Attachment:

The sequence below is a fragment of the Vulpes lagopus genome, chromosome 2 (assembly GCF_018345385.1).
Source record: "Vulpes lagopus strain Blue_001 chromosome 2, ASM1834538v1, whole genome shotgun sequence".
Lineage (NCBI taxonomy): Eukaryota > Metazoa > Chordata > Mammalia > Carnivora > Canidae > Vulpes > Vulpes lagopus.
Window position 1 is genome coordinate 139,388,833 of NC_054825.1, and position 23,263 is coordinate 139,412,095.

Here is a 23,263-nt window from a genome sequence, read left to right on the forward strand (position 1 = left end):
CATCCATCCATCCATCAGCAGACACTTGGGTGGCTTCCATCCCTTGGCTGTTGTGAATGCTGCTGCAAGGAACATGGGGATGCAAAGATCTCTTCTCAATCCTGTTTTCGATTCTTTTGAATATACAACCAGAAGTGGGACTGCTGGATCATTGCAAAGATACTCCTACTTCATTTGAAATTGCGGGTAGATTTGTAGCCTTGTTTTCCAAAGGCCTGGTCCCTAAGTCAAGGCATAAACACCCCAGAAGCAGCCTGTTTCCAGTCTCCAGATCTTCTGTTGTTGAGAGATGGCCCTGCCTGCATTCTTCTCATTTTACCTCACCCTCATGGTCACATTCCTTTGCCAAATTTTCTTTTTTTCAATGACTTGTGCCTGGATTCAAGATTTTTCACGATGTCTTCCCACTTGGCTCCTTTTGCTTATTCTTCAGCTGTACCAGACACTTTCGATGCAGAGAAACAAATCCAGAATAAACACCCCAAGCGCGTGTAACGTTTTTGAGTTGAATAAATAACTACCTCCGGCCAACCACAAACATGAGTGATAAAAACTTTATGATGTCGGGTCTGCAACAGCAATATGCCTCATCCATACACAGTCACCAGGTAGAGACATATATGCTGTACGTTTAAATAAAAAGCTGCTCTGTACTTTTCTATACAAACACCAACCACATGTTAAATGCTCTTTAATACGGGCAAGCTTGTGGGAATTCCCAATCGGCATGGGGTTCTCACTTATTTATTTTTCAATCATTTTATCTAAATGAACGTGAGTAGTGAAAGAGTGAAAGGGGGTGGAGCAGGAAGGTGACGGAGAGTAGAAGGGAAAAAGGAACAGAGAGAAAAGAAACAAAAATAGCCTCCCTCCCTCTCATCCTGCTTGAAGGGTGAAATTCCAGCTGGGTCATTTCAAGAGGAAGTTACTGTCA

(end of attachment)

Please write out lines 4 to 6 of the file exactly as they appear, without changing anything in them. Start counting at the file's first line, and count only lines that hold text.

Window position 1 is genome coordinate 139,388,833 of NC_054825.1, and position 23,263 is coordinate 139,412,095.

Here is a 23,263-nt window from a genome sequence, read left to right on the forward strand (position 1 = left end):
CATCCATCCATCCATCAGCAGACACTTGGGTGGCTTCCATCCCTTGGCTGTTGTGAATGCTGCTGCAAGGAACATGGGGATGCAAAGATCTCTTCTCAATCCTGTTTTCGATTCTTTTGAATATACAACCAGAAGTGGGACTGCTGGATCATTGCAAAGATACTCCTACTTCATTTGAAATTGCGGGTAGATTTGTAGCCTTGTTTTCCAAAGGCCTGGTCCCTAAGTCAAGGCATAAACACCCCAGAAGCAGCCTGTTTCCAGTCTCCAGATCTTCTGTTGTTGAGAGATGGCCCTGCCTGCATTCTTCTCATTTTACCTCACCCTCATGGTCACATTCCTTTGCCAAATTTTCTTTTTTTCAATGACTTGTGCCTGGATTCAAGATTTTTCACGATGTCTTCCCACTTGGCTCCTTTTGCTTATTCTTCAGCTGTACCAGACACTTTCGATGCAGAGAAACAAATCCAGAATAAACACCCCAAGCGCGTGTAACGTTTTTGAGTTGAATAAATAACTACCTCCGGCCAACCACAAACATGAGTGATAAAAACTTTATGATGTCGGGTCTGCAACAGCAATATGCCTCATCCATACACAGTCACCAGGTAGAGACATATATGCTGTACGTTTAAATAAAAAGCTGCTCTGTACTTTTCTATACAAACACCAACCACATGTTAAATGCTCTTTAATACGGGCAAGCTTGTGGGAATTCCCAATCGGCATGGGGTTCTCACTTATTTATTTTTCAATCATTTTATCTAAATGAACGTGAGTAGTGAAAGAGTGAAAGGGGGTGGAGCAGGAAGGTGACGGAGAGTAGAAGGGAAAAAGGAACAGAGAGAAAAGAAACAAAAATAGCCTCCCTCCCTCTCATCCTGCTTGAAGGGTGAAATTCCAGCTGGGTCATTTCAAGAGGAAGTTACTGTCA